Monday, July 27, 2015

AAC NYS Member and First to Climb the Seven Summits Passes Away

I was saddened to learn today of the passing of Dick Bass. Dick was a good friend and inspiration to many, an honorary member of the NY Section and fixture at our annual fall dinner. He was an influential member of the climbing/outdoor community and his legacy will be felt by generations. Our condolences go out to Dick's many friends and family.

Howard Sebold
American Alpine Cub
Metro NY Section Chair

Richard Daniel “Dick” Bass, the first person to climb the highest point on each of the seven continents, passed away Sunday, July 26, 2015 at the age of 85 surrounded by family in Dallas, Texas.

Born Dec. 21, 1929 in Tulsa, Oklahoma, Bass completed the “Seven Summits” at age 55 in 1985 when he summited Mt. Everest on his fourth attempt with guide and lifelong friend David Breashears. Bass co-founded Snowbird Ski and Summer Resort in 1971 with Ted Johnson and maintained sole ownership of the Utah resort for four decades until the Bass family sold majority interest in Snowbird to Ian Cumming in May 2014. Bass suffered from pulmonary fibrosis.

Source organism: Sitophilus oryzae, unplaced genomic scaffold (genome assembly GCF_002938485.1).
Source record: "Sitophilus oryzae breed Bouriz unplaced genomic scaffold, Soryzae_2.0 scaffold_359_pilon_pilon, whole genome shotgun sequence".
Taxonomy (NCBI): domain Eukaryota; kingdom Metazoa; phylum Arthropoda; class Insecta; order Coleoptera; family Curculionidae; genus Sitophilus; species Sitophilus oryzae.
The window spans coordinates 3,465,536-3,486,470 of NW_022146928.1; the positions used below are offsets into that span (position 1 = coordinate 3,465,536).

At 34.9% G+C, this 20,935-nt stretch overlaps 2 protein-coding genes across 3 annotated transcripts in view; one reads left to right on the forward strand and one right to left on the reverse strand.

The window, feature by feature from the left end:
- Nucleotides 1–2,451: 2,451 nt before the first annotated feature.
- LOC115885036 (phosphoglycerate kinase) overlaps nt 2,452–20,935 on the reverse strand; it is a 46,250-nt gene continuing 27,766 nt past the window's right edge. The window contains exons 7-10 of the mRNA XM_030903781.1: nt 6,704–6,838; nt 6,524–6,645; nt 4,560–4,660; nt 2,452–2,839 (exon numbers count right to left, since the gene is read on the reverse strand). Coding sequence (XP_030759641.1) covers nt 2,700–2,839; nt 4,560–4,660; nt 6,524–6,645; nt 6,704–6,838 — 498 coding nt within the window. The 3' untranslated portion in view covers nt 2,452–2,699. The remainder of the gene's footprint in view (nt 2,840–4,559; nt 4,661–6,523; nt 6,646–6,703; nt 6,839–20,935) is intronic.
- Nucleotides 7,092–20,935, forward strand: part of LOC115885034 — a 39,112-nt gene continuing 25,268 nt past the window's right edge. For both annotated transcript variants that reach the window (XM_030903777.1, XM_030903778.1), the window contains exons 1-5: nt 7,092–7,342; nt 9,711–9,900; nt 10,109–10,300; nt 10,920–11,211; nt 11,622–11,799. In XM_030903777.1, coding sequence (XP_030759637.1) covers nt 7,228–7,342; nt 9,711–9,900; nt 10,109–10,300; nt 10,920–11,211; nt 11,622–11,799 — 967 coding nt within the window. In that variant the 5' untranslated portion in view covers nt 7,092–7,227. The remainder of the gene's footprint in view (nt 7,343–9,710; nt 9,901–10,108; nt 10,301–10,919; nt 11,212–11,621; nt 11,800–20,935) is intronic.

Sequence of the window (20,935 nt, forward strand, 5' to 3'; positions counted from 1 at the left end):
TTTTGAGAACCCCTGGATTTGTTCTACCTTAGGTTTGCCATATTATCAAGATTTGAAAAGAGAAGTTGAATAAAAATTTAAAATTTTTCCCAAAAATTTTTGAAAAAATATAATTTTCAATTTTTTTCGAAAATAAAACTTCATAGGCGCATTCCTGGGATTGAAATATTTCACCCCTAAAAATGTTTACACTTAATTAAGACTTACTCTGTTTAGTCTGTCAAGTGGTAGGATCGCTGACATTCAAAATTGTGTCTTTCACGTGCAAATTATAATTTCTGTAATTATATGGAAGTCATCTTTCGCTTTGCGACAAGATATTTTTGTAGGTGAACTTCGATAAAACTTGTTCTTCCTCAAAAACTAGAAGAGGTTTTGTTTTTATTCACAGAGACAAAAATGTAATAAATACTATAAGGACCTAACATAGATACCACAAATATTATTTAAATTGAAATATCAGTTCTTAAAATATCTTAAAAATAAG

“The Snowbird family is mourning the loss of a great man who changed so many of our lives for the better,” said Snowbird President Bob Bonar, who worked for Bass since before the resort opened.

Bass is survived by wife Alice, four children and 13 grandchildren as well as five stephchildren and 11 step grandchildren.

Bass was known for his love of poetry, art, travel, literature and people. A conversation with Bass was never brief but always entertaining with his homespun aphorisms he called “Bassisms.”

Funeral services will be Friday, July 31, 4 p.m., at St. Michael and All Angels Episcopal Church in Dallas, Texas.